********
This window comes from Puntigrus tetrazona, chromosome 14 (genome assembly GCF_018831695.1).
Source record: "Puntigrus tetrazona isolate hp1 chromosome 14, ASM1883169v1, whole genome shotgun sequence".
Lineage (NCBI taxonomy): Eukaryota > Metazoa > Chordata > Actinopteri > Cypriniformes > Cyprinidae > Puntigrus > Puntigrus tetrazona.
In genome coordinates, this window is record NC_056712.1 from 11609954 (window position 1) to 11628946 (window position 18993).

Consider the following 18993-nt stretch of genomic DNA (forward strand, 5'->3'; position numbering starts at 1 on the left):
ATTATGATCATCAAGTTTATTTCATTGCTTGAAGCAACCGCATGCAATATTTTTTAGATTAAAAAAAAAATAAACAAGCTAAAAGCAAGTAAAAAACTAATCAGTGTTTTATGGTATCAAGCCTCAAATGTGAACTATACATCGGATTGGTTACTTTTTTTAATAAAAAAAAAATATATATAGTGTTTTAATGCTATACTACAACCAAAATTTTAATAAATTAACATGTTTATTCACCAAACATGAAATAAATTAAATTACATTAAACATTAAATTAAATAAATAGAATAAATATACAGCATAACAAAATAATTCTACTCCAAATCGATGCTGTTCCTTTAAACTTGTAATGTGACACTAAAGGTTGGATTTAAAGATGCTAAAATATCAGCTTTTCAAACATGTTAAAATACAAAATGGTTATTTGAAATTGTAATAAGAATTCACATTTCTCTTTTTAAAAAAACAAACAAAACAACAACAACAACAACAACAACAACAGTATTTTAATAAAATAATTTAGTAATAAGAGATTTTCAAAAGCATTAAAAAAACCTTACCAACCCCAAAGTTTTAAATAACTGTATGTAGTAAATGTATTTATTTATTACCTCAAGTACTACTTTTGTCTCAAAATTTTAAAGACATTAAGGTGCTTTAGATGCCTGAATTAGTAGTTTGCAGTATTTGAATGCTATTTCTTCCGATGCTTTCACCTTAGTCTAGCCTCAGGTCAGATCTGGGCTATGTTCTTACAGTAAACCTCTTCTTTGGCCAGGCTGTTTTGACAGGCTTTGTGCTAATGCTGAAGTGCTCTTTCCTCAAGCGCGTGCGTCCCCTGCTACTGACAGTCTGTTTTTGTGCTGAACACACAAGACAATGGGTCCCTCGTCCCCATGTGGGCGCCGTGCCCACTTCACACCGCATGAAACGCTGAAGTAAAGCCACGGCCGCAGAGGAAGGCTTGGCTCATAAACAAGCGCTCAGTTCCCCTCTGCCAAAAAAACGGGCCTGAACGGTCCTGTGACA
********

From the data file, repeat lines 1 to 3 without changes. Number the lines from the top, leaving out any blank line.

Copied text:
This window comes from Puntigrus tetrazona, chromosome 14 (genome assembly GCF_018831695.1).
Source record: "Puntigrus tetrazona isolate hp1 chromosome 14, ASM1883169v1, whole genome shotgun sequence".
Lineage (NCBI taxonomy): Eukaryota > Metazoa > Chordata > Actinopteri > Cypriniformes > Cyprinidae > Puntigrus > Puntigrus tetrazona.